Investigating False Memory Phenomenon with Hybrid Lists in Autism Spectrum Disorders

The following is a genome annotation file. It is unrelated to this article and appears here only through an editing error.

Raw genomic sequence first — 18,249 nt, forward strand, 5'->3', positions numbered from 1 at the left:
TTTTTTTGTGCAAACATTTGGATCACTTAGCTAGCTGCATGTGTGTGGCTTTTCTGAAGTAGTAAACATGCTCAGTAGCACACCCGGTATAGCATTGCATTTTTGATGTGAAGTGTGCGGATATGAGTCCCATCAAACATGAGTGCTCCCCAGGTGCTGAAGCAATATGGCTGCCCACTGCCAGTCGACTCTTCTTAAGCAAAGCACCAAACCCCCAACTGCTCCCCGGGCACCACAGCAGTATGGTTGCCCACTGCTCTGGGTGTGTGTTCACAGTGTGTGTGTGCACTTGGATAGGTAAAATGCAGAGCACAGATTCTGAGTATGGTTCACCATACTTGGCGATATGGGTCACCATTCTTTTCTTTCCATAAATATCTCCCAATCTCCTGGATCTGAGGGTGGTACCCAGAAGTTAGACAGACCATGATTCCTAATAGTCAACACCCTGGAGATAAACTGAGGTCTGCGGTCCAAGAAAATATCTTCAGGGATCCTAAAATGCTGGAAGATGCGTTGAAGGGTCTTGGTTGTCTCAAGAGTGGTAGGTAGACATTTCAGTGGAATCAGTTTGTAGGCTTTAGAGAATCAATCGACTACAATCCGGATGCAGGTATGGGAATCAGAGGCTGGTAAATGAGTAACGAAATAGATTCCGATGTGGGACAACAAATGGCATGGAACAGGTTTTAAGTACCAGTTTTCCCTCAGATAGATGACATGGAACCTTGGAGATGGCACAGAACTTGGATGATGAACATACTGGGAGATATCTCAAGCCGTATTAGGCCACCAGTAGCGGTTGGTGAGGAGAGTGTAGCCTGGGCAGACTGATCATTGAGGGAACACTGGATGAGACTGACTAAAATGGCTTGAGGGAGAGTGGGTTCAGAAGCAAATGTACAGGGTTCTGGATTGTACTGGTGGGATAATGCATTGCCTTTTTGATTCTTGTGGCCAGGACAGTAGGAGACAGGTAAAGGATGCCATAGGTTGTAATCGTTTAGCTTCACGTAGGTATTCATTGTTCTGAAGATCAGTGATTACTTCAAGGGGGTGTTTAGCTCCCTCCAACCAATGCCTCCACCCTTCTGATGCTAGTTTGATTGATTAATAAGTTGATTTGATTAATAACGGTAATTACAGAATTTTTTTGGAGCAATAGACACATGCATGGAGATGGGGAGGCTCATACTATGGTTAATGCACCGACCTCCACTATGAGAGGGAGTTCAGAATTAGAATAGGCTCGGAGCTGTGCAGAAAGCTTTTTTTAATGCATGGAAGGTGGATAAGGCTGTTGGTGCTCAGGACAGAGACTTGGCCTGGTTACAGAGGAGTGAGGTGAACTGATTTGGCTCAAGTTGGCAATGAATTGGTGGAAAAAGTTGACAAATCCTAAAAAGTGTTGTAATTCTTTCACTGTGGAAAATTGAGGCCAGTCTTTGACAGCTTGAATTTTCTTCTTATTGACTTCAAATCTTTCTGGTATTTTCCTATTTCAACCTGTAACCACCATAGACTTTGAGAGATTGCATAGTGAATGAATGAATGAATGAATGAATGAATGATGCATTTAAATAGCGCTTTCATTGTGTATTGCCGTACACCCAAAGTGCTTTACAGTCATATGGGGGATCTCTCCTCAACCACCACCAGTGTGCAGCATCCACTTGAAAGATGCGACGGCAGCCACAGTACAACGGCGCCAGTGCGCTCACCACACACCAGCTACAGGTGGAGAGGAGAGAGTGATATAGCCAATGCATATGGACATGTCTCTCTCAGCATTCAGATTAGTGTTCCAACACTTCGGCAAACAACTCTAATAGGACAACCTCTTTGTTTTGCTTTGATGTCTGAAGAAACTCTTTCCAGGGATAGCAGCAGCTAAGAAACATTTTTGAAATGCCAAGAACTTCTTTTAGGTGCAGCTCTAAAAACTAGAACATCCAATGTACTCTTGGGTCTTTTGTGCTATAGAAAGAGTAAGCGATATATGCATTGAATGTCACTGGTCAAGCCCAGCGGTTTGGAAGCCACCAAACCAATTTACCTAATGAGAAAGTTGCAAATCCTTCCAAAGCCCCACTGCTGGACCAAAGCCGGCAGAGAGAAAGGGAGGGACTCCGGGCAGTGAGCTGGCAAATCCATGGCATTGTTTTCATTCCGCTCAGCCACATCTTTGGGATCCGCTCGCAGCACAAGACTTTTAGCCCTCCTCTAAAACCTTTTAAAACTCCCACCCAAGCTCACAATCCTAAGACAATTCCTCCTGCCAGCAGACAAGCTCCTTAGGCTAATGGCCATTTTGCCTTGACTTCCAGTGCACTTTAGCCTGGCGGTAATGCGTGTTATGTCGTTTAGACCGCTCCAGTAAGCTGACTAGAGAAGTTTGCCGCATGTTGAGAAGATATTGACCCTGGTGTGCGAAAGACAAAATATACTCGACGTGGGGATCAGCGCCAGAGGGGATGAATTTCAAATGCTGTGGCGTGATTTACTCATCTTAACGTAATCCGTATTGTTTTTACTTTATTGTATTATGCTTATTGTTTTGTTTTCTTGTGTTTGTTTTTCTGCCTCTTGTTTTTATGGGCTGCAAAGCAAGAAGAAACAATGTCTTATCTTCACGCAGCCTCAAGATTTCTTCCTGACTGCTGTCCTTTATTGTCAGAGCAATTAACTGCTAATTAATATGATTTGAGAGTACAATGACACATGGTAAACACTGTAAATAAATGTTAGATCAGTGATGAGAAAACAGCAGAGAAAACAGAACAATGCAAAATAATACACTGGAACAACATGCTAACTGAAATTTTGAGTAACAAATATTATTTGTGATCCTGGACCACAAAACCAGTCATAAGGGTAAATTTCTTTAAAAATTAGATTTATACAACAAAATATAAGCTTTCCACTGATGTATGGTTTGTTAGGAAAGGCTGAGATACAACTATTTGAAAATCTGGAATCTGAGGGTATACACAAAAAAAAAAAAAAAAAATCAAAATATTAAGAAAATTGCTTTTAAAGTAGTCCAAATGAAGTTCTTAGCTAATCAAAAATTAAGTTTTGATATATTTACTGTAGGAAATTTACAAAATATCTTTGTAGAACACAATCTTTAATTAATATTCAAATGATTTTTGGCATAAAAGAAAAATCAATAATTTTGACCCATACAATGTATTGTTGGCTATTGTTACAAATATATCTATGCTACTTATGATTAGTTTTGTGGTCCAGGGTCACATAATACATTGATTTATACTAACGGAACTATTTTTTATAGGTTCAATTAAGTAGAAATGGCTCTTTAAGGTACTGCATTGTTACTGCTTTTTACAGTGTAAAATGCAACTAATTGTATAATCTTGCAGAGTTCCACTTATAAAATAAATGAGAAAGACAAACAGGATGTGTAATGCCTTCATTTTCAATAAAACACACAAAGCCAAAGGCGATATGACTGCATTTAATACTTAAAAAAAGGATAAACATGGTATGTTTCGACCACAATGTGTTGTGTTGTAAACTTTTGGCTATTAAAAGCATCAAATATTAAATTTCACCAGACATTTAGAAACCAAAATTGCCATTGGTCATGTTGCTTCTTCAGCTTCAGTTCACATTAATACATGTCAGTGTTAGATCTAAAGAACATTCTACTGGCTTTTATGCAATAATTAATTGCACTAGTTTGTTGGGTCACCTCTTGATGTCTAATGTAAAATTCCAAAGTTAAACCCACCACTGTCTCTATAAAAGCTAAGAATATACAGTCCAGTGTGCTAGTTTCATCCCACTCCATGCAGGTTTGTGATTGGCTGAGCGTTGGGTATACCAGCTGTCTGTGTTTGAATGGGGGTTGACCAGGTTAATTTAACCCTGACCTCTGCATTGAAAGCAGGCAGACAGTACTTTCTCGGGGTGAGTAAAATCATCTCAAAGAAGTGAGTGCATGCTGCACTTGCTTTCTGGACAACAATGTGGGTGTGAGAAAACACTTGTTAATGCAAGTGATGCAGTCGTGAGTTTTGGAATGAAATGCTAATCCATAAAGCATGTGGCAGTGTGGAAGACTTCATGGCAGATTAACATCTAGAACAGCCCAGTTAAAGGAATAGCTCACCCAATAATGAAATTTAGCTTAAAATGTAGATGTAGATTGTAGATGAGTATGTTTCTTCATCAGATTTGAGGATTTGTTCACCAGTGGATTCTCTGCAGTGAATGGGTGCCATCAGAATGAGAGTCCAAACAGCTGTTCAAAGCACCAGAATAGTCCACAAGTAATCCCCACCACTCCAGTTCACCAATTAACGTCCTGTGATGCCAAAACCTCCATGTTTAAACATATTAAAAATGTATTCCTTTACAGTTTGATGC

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The purpose of this study was to further our understanding of how individuals with Autism Spectrum Disorders (ASD) process information. A false memory paradigm was used to test how susceptible ASD subjects are to false memories. Previous studies have shown robust levels of false memories in typical individuals (Budson et al., 2006), and studies examining false memory effects in autism have been mixed which is due in large part to diagnostic differences in ASD participants (Gaigg & Bowler, 2009; Kamio & Toichi, 2007). In addition, previous studies have only examined either semantic or phonological word lists. The goal of this study was to investigate false memories using "hybrid" lists, which include both semantic and phonological word lists. The importance of studying susceptibility to false memories in autistic populations is that it may help us to better understand the way in which association networks that are thought to underlie the false memory phenomenon in neurotypicals are constructed in participants with ASD. Three false memory subtests were given to each of 20 participants. There were 10 ASD and 10 Control participants. A computer program presented the words from each word list separately and instructed the participant to begin recalling as many words as they could remember once they pressed the enter key. They were given 60 seconds per list to write down as many words as they could remember. There were 12 lists per substudy. There were three list types: semantic, phonological and hybrid. Semantic words within a list were all semantically related to the critical lure that was not presented while phonological words within a list were phonologically related to the critical lure that was not presented. The hybrid words within a list were either semantically or phonologically related to the critical lure word that was not presented. Therefore presentation of such words within a list should activate the networks in which they are associated with. It was predicted that ASD participants would be less susceptible to false memories given that previous studies have shown that ASD participants process information in a more local rather than global way (Jolliffe & Baron-Cohen, 1997). Results showed several interesting patterns that emerged. It was found that ASD and control participants did not differ on the number of words correctly recalled or on the number of errors produced. They did show an interesting pattern of differences for the total number of critical lure items falsely recalled in which ASD participants always produced fewer critical lures than control participants. In addition, the number of critical lures produced did not differ across list type for ASD participants, but as expected control participants produced the most critical lures for the hybrid list. Finally, ASD participants produced significantly fewer critical lures on the hybrid list related to control participants. These findings support previous research that has highlighted the more restricted less distributed neuronal networks that might exist in ASD subjects. This work is important in that it allows researchers to better understand how those with ASD may be processing and categorizing information into their memory systems. This may in turn help us to create behavioral modification techniques that take into account processing differences that exist in ASD populations.